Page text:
Interview: Punk Music and Protest in China and Russia

Wu Hao, guitarist for Beijing-based indie-punk band SUBS, performs at the Zebra Music Festival in Chengdu, May 2009. (Josh Chin/Flickr)

Fascinating things happen, the Pussy Riot trial reminds us, when music is used to give the finger to a stagnant government — especially an authoritarian one. In light of this, and the recent uptick in works (such as Slate editor William J. Dobson’s The Dictator’s Learning Curve) arguing convincingly that the 2012 incarnations of still-Communist China and post-Communist Russia have more in common than anyone imagined, I was interested in learning more about possible parallels between the Pussy Riot phenomenon and Chinese punks, rebels, and rockers. So I shot off an email full of questions to Jonathan Campbell. Why turn to him? Because he spent 10 years living among, writing about, promoting, and playing the music of rockers in Beijing and is the author of Red Rock: The Long, Strange March of Chinese Rock & Roll (see Ali Pechman’s review here and Dan Washburn's interview here). He answered me at length, and what follows is an excerpt from a longer version of the interview that ran at the Los Angeles Review of Books.

When contemporary China analogies have been brought up in coverage of the Pussy Riot trial, commentators have tended to veer away from music. For example, some have compared Pussy Riot's in-your-face form of dissent to that of Ai Weiwei and noted that, again, an authoritarian state's repressive moves have increased the global fame of the person or people being punished. There have also been some references to Pussy Riot's "show trial" taking place at the same time as that of Gu Kailai, a very different figure, of course, accused of a very different crime. Is there any parallel related to censorship and dissent, and contemporary Chinese music, that comes to mind for you? Or, if not, any thoughts on the Ai Weiwei analogy?

I think that what unites Ai Weiwei, Pussy Riot, and some of China’s most interesting and noteworthy rockers is that socialist legacy of the responsibility of artists to be examples to society, to use their art to make a difference. Looking at the closing statements of Nadezhda Tolokonnikova, it’s clear that this is not just about punk rock.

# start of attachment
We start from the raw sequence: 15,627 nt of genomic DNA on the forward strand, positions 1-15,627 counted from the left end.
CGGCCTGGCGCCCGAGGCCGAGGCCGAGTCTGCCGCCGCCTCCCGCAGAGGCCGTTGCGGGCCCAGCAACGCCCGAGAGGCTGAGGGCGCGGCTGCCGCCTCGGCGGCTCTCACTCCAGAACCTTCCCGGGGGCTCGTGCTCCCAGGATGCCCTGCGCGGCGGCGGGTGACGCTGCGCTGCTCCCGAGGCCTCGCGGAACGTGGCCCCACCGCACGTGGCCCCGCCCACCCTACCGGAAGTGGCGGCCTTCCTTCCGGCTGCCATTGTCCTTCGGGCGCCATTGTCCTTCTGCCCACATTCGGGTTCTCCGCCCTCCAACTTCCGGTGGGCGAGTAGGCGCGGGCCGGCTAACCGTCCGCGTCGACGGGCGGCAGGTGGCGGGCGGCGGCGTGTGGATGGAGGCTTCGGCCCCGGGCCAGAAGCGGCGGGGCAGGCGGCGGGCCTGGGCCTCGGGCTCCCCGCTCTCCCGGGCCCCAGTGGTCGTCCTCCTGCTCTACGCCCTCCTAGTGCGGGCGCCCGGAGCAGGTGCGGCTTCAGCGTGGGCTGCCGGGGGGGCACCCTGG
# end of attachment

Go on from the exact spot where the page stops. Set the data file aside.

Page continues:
Are there ways, though, that you think the Ai Weiwei analogy doesn't work?

The main point at which the Ai Weiwei analogy fails for me is that he became a big international deal for his work, and, perhaps more so, for speaking out, rather than for being suppressed — that unlike Pussy Riot, who were not well known prior to this incident, Ai already had a degree of fame, though I would agree that his arrest and various punishments certainly increased that.

Also, I think that in the Chinese context, the reaction to dissent, musical or otherwise, is far more insidious than in Pussy Riot's case. In Russia, the trio has been charged with a crime and put on trial; the line they crossed is pretty clear. In China, however, that line is never clear. There's the old Sinologist saw about the anaconda in the chandelier that's apt: the dinner party goes on below, each guest fully aware of what’s coiled up above, and not 100 percent sure of what might cause an attack — though sure of the general sorts of things that might make the snake emerge. ...

Focusing on punk, when did it first make an impact on the Chinese music scene?

After Kurt Cobain died, punk, via grunge, started to seep more widespread through the Chinese underground. In 1996, a book on Cobain galvanized a lot of kids across the country. The real "explosion" happened in Beijing starting in 1996 and ‘97 and was aided by foreign residents with hardcore punk tape collections (like David O'Dell, who just wrote a memoir from that period). Within a couple years, crowds at punk gigs were equally split between fans there to see the show and journalists eager to tell the world about the Chinese punk scene. The first posse of bands was the Boredom Brigade (Wuliao Jundui): their two-disc release from 1999 provides a great window into that era.

What stands out to you as significant about Chinese punk groups?

One of the things that's interesting to me is how many of these bands are dealing with an intense patriotism alongside their beliefs. They know there are problems, but they believe, deeply, that there are domestic solutions and strategies. And they also believe that they are critical — if they are perceived as such — because of their love of their country and their desire to make it a better place. ...

To read the rest of the Q & A  — in which Campbell expands on the anaconda in the chandelier analogy, which was first proposed by Perry Link in a New York Review of Books essay (that can be accessed through the Asia Society's ChinaFile site) and discusses the roll of rock in the 1989 protests, — head to the Los Angeles Review of Books site. And here are two additional recommended readings on themes Campbell raised in the interview: for a smart and lively look at how music and protest became entangled in China in 1989, see Geremie Barme's "Beijing Days, Beijing Nights," and for some surprising connections between patriotism and both rock and classical music in China, see James Millward's "Shredding for the Motherland," a chapter in the forthcoming Chinese Characters: Profiles of Fast-Changing Lives in a Fast-Changing Land, a book that I co-edited and whose East Coast launch will be held at the Asia Society on September 17.

About the Author

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Jeffrey Wasserstrom is author of China in the 21st Century (2010) and co-editor of Chinese Characters: Profiles of Fast-Changing Lives in a Fast-Changing Land (2012). He is an Asia Society Associate Fellow.